NFL player prop of the day: Rocky road for Miles Sanders

·2-min read

There are a plethora of questions facing the Philadelphia Eagles in 2021. Can new head coach Nick Sirianni turn things around after a dismal 4-12 season? Is Jalen Hurts a franchise quarterback? Will any of their visiting opponents accidentally book reservations at Four Seasons Total Landscaping?

And then there's the question of how the Eagles' backfield will shake out. Top running back Miles Sanders should lead the team in rushing attempts, but will he get enough to eclipse BetMGM's line of 1000.5 rushing yards?

Burner Sanders

Sanders is an exceptional home run threat, ripping off three runs of 74-plus yards last season. If he can replicate that kind of performance in 2021, that would go a long way toward hitting the over on this player prop.

Another way of looking at this, though, is that 27% of his 2020 rushing yard total came on three runs. If we see any kind of regression in these huge plays, it's suddenly a much tougher road to tread.

Further complicating matters for Sanders' outlook, quarterbacks ran for 31% of the Eagles' rushing yards last year. That was with Hurts starting only four games, so we can pretty much bank on that percentage being even higher this season.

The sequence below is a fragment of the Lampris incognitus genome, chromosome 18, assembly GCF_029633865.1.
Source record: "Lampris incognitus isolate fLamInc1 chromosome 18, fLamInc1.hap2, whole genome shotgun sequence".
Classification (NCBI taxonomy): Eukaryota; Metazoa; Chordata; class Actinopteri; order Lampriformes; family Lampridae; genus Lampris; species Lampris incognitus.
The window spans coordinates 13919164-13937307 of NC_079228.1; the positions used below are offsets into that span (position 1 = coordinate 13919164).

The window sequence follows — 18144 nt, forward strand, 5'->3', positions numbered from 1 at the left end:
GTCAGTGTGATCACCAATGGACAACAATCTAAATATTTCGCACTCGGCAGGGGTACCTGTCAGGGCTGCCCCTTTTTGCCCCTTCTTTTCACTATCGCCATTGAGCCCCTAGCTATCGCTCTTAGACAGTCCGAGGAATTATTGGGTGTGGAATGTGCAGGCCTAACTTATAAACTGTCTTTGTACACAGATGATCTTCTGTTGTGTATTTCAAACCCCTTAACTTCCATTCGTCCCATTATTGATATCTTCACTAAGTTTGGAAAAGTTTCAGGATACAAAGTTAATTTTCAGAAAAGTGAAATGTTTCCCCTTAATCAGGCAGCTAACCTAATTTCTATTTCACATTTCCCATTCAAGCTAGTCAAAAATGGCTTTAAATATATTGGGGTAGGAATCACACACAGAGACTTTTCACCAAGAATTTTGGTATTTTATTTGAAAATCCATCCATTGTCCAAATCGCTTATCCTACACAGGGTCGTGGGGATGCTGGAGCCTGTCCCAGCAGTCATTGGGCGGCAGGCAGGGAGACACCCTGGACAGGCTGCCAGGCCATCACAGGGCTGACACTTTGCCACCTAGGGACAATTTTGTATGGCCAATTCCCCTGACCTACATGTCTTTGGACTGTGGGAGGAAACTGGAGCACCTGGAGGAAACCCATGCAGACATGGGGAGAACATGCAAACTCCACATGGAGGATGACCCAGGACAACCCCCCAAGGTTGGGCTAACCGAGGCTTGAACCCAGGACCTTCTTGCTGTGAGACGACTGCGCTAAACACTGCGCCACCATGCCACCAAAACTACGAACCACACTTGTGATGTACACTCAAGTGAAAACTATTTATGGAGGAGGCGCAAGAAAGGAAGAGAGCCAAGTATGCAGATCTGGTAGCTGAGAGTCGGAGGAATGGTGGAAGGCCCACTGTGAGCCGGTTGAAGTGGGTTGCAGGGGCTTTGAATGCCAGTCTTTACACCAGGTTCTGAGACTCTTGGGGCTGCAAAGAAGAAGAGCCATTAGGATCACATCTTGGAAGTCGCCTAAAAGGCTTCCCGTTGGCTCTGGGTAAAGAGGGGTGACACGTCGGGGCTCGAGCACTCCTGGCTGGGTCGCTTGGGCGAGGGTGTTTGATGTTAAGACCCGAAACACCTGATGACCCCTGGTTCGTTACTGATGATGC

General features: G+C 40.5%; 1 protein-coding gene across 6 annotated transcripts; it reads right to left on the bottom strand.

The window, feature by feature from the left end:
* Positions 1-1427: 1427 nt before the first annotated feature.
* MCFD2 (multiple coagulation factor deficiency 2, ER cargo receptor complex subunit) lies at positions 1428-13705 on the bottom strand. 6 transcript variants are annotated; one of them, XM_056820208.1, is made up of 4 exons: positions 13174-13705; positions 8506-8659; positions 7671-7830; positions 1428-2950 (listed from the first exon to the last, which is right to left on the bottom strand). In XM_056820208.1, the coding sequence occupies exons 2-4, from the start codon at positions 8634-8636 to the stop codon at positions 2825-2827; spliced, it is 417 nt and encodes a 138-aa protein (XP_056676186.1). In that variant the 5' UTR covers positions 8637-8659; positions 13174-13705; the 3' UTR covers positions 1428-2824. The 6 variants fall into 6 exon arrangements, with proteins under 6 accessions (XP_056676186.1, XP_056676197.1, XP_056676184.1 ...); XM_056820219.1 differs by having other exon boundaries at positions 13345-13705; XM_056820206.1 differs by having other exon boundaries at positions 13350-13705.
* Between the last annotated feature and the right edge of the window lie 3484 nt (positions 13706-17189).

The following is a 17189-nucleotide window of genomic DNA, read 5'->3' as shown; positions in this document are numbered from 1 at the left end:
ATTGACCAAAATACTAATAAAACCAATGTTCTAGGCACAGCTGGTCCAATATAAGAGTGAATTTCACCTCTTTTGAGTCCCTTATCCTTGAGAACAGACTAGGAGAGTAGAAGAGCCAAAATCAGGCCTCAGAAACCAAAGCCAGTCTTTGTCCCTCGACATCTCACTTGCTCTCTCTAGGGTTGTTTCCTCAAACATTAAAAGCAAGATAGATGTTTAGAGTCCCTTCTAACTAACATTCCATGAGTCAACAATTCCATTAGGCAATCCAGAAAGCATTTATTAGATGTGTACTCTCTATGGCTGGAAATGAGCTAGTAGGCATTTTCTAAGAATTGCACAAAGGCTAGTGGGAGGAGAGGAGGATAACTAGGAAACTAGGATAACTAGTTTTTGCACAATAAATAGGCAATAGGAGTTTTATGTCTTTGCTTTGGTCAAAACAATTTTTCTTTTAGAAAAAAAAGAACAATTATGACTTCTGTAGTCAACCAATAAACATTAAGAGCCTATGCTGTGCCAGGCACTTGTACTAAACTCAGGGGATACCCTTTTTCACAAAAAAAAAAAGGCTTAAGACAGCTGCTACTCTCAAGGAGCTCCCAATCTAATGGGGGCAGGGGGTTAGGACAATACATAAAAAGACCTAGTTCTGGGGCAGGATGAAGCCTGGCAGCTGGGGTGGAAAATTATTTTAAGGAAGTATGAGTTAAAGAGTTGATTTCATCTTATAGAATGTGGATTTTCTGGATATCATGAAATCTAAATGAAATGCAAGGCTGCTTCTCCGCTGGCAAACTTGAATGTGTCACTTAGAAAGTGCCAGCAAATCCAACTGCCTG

Philadelphia Eagles running back Miles Sanders ran for 867 yards in 2020. (Bill Streicher/USA TODAY Sports)
Philadelphia Eagles running back Miles Sanders ran for 867 yards in 2020. (Bill Streicher/USA TODAY Sports)

The committee of brotherly love?

The Penn State alum has never had more than 20 carries in an NFL game, and although Sirianni may not be the kind of committee-loving coach Doug Pederson was, his time as offensive coordinator in Indianapolis showed us that he's far from a workhorse RB kind of guy. 

Sanders shared touches in camp with Boston Scott, prompting Eagles beat writer Eliot Shorr-Parks to tweet that the two backs "could end up basically splitting touches this season." The most likely scenario for this backfield is Sanders working on first and second down, with Scott and aptly-named rookie Kenneth Gainwell mixing in as third-down and change-of-pace backs. 

Sanders' 53.8% catch rate last year was the lowest of any NFL running back and an issue that persisted in training camp. Having a pair of pass-catching specialists in Scott and Gainwell relegates him to the bench in two-minute drills and in game scripts where the Eagles are playing catchup. With Philly favored in only two games this season, that may be a significant number of snaps that Sanders misses out on.

There are too many flags here for my preference, and that's not even taking into account the four games Sanders missed last year due to a hamstring injury and knee sprain. I lean under 1000.5 rushing yards.

Stats provided by SharpFootball and pro football reference

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